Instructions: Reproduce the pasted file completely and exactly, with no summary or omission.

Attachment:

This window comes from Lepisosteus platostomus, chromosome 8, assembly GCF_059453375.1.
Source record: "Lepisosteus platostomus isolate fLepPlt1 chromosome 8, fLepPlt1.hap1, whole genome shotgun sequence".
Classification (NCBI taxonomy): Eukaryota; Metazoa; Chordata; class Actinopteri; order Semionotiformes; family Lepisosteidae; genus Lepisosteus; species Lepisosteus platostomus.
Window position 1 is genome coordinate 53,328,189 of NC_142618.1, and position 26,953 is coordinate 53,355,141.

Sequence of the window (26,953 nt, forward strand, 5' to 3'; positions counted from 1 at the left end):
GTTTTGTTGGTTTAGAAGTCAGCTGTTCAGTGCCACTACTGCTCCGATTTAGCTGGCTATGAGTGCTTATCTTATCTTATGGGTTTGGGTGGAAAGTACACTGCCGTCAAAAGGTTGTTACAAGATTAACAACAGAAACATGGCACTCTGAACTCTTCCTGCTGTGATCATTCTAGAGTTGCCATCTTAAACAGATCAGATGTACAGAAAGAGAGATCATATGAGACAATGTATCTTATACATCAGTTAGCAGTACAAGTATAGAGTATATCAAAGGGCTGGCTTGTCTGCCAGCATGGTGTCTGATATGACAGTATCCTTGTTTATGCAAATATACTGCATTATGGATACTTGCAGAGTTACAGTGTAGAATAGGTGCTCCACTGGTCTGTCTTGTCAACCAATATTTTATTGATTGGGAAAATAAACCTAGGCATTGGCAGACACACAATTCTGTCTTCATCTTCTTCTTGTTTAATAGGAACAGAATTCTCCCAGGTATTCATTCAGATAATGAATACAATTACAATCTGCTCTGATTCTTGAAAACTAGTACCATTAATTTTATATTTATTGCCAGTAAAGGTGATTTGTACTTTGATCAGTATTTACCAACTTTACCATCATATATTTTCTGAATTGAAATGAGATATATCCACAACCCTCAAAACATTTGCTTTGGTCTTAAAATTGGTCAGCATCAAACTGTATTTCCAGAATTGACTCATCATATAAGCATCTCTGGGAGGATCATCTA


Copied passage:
This window comes from Lepisosteus platostomus, chromosome 8, assembly GCF_059453375.1.
Source record: "Lepisosteus platostomus isolate fLepPlt1 chromosome 8, fLepPlt1.hap1, whole genome shotgun sequence".
Classification (NCBI taxonomy): Eukaryota; Metazoa; Chordata; class Actinopteri; order Semionotiformes; family Lepisosteidae; genus Lepisosteus; species Lepisosteus platostomus.
Window position 1 is genome coordinate 53,328,189 of NC_142618.1, and position 26,953 is coordinate 53,355,141.

Sequence of the window (26,953 nt, forward strand, 5' to 3'; positions counted from 1 at the left end):
GTTTTGTTGGTTTAGAAGTCAGCTGTTCAGTGCCACTACTGCTCCGATTTAGCTGGCTATGAGTGCTTATCTTATCTTATGGGTTTGGGTGGAAAGTACACTGCCGTCAAAAGGTTGTTACAAGATTAACAACAGAAACATGGCACTCTGAACTCTTCCTGCTGTGATCATTCTAGAGTTGCCATCTTAAACAGATCAGATGTACAGAAAGAGAGATCATATGAGACAATGTATCTTATACATCAGTTAGCAGTACAAGTATAGAGTATATCAAAGGGCTGGCTTGTCTGCCAGCATGGTGTCTGATATGACAGTATCCTTGTTTATGCAAATATACTGCATTATGGATACTTGCAGAGTTACAGTGTAGAATAGGTGCTCCACTGGTCTGTCTTGTCAACCAATATTTTATTGATTGGGAAAATAAACCTAGGCATTGGCAGACACACAATTCTGTCTTCATCTTCTTCTTGTTTAATAGGAACAGAATTCTCCCAGGTATTCATTCAGATAATGAATACAATTACAATCTGCTCTGATTCTTGAAAACTAGTACCATTAATTTTATATTTATTGCCAGTAAAGGTGATTTGTACTTTGATCAGTATTTACCAACTTTACCATCATATATTTTCTGAATTGAAATGAGATATATCCACAACCCTCAAAACATTTGCTTTGGTCTTAAAATTGGTCAGCATCAAACTGTATTTCCAGAATTGACTCATCATATAAGCATCTCTGGGAGGATCATCTA